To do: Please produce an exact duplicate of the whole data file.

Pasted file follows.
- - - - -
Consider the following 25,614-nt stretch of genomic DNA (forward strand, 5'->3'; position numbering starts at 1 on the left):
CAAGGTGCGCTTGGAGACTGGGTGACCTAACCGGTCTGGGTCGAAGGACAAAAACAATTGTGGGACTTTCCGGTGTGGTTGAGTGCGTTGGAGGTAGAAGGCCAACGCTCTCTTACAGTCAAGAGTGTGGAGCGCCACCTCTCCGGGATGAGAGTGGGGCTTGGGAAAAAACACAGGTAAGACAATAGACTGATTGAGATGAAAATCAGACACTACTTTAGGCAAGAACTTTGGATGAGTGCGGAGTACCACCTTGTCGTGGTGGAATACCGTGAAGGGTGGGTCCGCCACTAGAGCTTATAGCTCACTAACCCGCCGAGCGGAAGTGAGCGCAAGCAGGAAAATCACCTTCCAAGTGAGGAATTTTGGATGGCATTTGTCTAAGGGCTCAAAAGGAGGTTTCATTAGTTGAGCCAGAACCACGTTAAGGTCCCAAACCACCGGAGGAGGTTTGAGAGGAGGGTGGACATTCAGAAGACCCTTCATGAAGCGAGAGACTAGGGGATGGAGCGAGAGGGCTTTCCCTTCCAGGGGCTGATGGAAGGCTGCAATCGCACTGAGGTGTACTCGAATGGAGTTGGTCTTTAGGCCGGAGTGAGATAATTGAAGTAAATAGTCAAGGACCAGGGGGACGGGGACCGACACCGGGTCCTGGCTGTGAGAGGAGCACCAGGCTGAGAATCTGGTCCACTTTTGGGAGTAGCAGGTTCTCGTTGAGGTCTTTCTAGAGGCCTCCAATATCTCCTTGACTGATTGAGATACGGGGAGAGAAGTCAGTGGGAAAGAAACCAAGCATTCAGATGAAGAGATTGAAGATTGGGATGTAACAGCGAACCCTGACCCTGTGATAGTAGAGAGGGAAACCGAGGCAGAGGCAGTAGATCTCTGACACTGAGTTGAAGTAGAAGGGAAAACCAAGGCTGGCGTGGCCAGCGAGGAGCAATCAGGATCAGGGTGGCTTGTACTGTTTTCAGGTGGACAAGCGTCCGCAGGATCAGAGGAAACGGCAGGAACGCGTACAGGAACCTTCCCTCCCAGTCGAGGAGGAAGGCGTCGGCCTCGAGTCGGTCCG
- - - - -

Consider the following 25,614-nt stretch of genomic DNA (forward strand, 5'->3'; position numbering starts at 1 on the left):
CAAGGTGCGCTTGGAGACTGGGTGACCTAACCGGTCTGGGTCGAAGGACAAAAACAATTGTGGGACTTTCCGGTGTGGTTGAGTGCGTTGGAGGTAGAAGGCCAACGCTCTCTTACAGTCAAGAGTGTGGAGCGCCACCTCTCCGGGATGAGAGTGGGGCTTGGGAAAAAACACAGGTAAGACAATAGACTGATTGAGATGAAAATCAGACACTACTTTAGGCAAGAACTTTGGATGAGTGCGGAGTACCACCTTGTCGTGGTGGAATACCGTGAAGGGTGGGTCCGCCACTAGAGCTTATAGCTCACTAACCCGCCGAGCGGAAGTGAGCGCAAGCAGGAAAATCACCTTCCAAGTGAGGAATTTTGGATGGCATTTGTCTAAGGGCTCAAAAGGAGGTTTCATTAGTTGAGCCAGAACCACGTTAAGGTCCCAAACCACCGGAGGAGGTTTGAGAGGAGGGTGGACATTCAGAAGACCCTTCATGAAGCGAGAGACTAGGGGATGGAGCGAGAGGGCTTTCCCTTCCAGGGGCTGATGGAAGGCTGCAATCGCACTGAGGTGTACTCGAATGGAGTTGGTCTTTAGGCCGGAGTGAGATAATTGAAGTAAATAGTCAAGGACCAGGGGGACGGGGACCGACACCGGGTCCTGGCTGTGAGAGGAGCACCAGGCTGAGAATCTGGTCCACTTTTGGGAGTAGCAGGTTCTCGTTGAGGTCTTTCTAGAGGCCTCCAATATCTCCTTGACTGATTGAGATACGGGGAGAGAAGTCAGTGGGAAAGAAACCAAGCATTCAGATGAAGAGATTGAAGATTGGGATGTAACAGCGAACCCTGACCCTGTGATAGTAGAGAGGGAAACCGAGGCAGAGGCAGTAGATCTCTGACACTGAGTTGAAGTAGAAGGGAAAACCAAGGCTGGCGTGGCCAGCGAGGAGCAATCAGGATCAGGGTGGCTTGTACTGTTTTCAGGTGGACAAGCGTCCGCAGGATCAGAGGAAACGGCAGGAACGCGTACAGGAACCTTCCCTCCCAGTCGAGGAGGAAGGCGTCGGCCTCGAGTCGGTCCG